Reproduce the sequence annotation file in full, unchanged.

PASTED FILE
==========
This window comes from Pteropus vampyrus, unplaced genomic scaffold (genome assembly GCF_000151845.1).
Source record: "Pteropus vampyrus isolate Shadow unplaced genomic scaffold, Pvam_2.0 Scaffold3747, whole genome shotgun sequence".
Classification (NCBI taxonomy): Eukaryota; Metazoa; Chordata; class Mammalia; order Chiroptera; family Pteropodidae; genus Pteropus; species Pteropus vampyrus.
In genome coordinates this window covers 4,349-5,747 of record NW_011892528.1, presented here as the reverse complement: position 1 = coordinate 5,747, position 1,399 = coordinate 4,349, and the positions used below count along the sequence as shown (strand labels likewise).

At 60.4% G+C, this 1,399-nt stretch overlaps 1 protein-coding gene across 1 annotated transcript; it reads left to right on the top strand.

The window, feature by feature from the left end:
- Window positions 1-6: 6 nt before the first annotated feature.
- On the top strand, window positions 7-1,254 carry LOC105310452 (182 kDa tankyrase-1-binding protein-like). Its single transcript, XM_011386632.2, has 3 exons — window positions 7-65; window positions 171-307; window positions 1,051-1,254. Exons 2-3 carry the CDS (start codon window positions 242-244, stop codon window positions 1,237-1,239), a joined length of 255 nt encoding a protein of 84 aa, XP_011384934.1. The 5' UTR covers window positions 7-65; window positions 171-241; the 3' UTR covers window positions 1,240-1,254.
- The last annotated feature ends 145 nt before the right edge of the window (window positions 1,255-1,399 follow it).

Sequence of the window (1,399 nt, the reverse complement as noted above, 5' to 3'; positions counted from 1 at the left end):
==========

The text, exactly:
This window comes from Pteropus vampyrus, unplaced genomic scaffold (genome assembly GCF_000151845.1).
Source record: "Pteropus vampyrus isolate Shadow unplaced genomic scaffold, Pvam_2.0 Scaffold3747, whole genome shotgun sequence".
Classification (NCBI taxonomy): Eukaryota; Metazoa; Chordata; class Mammalia; order Chiroptera; family Pteropodidae; genus Pteropus; species Pteropus vampyrus.
In genome coordinates this window covers 4,349-5,747 of record NW_011892528.1, presented here as the reverse complement: position 1 = coordinate 5,747, position 1,399 = coordinate 4,349, and the positions used below count along the sequence as shown (strand labels likewise).

At 60.4% G+C, this 1,399-nt stretch overlaps 1 protein-coding gene across 1 annotated transcript; it reads left to right on the top strand.

The window, feature by feature from the left end:
- Window positions 1-6: 6 nt before the first annotated feature.
- On the top strand, window positions 7-1,254 carry LOC105310452 (182 kDa tankyrase-1-binding protein-like). Its single transcript, XM_011386632.2, has 3 exons — window positions 7-65; window positions 171-307; window positions 1,051-1,254. Exons 2-3 carry the CDS (start codon window positions 242-244, stop codon window positions 1,237-1,239), a joined length of 255 nt encoding a protein of 84 aa, XP_011384934.1. The 5' UTR covers window positions 7-65; window positions 171-241; the 3' UTR covers window positions 1,240-1,254.
- The last annotated feature ends 145 nt before the right edge of the window (window positions 1,255-1,399 follow it).

Sequence of the window (1,399 nt, the reverse complement as noted above, 5' to 3'; positions counted from 1 at the left end):